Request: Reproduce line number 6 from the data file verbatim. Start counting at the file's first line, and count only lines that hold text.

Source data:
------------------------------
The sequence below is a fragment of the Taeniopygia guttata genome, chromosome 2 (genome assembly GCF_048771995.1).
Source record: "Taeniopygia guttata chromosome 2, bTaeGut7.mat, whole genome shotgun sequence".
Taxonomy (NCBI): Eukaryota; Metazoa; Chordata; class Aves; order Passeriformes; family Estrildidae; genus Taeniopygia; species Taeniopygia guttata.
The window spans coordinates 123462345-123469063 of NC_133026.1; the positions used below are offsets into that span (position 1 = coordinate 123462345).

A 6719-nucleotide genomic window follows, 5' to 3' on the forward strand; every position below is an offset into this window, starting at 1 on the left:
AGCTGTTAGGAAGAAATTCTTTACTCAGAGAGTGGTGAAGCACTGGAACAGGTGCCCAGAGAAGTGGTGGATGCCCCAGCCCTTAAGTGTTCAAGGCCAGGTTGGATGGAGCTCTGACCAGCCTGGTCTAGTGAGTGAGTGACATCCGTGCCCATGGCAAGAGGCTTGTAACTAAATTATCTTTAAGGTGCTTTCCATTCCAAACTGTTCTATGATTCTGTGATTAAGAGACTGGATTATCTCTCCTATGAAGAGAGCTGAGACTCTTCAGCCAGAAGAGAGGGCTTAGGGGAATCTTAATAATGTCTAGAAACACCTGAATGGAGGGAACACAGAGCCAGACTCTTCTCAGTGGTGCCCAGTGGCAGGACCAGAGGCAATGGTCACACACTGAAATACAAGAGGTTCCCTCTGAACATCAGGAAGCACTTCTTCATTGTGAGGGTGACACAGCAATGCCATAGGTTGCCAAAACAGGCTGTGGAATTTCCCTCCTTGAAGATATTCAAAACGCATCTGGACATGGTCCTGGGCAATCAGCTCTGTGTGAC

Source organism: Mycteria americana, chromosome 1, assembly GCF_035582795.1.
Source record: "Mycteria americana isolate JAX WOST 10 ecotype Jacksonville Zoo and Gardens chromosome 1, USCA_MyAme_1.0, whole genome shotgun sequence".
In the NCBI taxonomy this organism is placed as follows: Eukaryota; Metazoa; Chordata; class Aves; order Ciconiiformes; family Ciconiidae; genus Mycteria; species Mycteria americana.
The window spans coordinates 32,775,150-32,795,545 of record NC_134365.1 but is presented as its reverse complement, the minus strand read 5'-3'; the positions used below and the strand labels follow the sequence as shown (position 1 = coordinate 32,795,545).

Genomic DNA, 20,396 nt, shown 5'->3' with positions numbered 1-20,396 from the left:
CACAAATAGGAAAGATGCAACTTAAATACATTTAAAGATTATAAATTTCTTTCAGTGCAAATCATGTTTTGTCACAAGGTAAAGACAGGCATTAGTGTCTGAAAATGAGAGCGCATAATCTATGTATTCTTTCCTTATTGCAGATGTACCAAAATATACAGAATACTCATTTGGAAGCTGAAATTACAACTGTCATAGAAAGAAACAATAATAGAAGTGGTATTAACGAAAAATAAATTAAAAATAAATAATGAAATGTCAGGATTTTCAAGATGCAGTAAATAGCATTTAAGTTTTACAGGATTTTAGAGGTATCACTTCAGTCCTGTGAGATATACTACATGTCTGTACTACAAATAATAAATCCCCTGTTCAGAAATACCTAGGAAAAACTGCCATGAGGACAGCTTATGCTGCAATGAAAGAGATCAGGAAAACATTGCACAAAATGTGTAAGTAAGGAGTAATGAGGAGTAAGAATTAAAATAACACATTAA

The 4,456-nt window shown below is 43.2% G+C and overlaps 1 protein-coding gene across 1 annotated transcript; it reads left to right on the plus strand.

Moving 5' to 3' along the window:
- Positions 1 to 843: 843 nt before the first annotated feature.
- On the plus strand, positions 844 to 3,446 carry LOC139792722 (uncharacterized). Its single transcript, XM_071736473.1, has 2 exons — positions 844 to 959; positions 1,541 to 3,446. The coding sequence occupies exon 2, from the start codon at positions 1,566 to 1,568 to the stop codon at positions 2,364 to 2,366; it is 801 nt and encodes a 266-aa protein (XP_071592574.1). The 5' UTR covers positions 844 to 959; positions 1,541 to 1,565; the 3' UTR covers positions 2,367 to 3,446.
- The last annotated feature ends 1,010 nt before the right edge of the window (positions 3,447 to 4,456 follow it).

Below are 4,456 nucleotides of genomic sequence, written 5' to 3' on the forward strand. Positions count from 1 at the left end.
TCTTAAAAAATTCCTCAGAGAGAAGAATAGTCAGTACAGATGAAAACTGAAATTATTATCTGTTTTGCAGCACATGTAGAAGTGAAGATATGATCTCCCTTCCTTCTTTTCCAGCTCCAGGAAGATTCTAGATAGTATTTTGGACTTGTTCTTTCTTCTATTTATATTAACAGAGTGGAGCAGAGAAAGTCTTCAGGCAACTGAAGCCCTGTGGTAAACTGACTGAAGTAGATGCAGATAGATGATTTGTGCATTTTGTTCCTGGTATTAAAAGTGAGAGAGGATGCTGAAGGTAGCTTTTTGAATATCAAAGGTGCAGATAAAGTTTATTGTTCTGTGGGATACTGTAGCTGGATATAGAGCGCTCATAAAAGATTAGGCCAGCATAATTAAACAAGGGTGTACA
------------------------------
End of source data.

AGCTGTTAGGAAGAAATTCTTTACTCAGAGAGTGGTGAAGCACTGGAACAGGTGCCCAGAGAAGTGGTGGATGCCCCAGCCCTTAAGTGTTCAAGGCCAGGTTGGATGGAGCTCTGACCAGCCTGGTCTAGTGAGTGAGTGACATCCGTGCCCATGGCAAGAGGCTTGTAACTAAATTATCTTTAAGGTGCTTTCCATTCCAAACTGTTCTATGATTCTGTGATTAAGAGACTGGATTATCTCTCCTATGAAGAGAGCTGAGACTCTTCAGCCAGAAGAGAGGGCTTAGGGGAATCTTAATAATGTCTAGAAACACCTGAATGGAGGGAACACAGAGCCAGACTCTTCTCAGTGGTGCCCAGTGGCAGGACCAGAGGCAATGGTCACACACTGAAATACAAGAGGTTCCCTCTGAACATCAGGAAGCACTTCTTCATTGTGAGGGTGACACAGCAATGCCATAGGTTGCCAAAACAGGCTGTGGAATTTCCCTCCTTGAAGATATTCAAAACGCATCTGGACATGGTCCTGGGCAATCAGCTCTGTGTGAC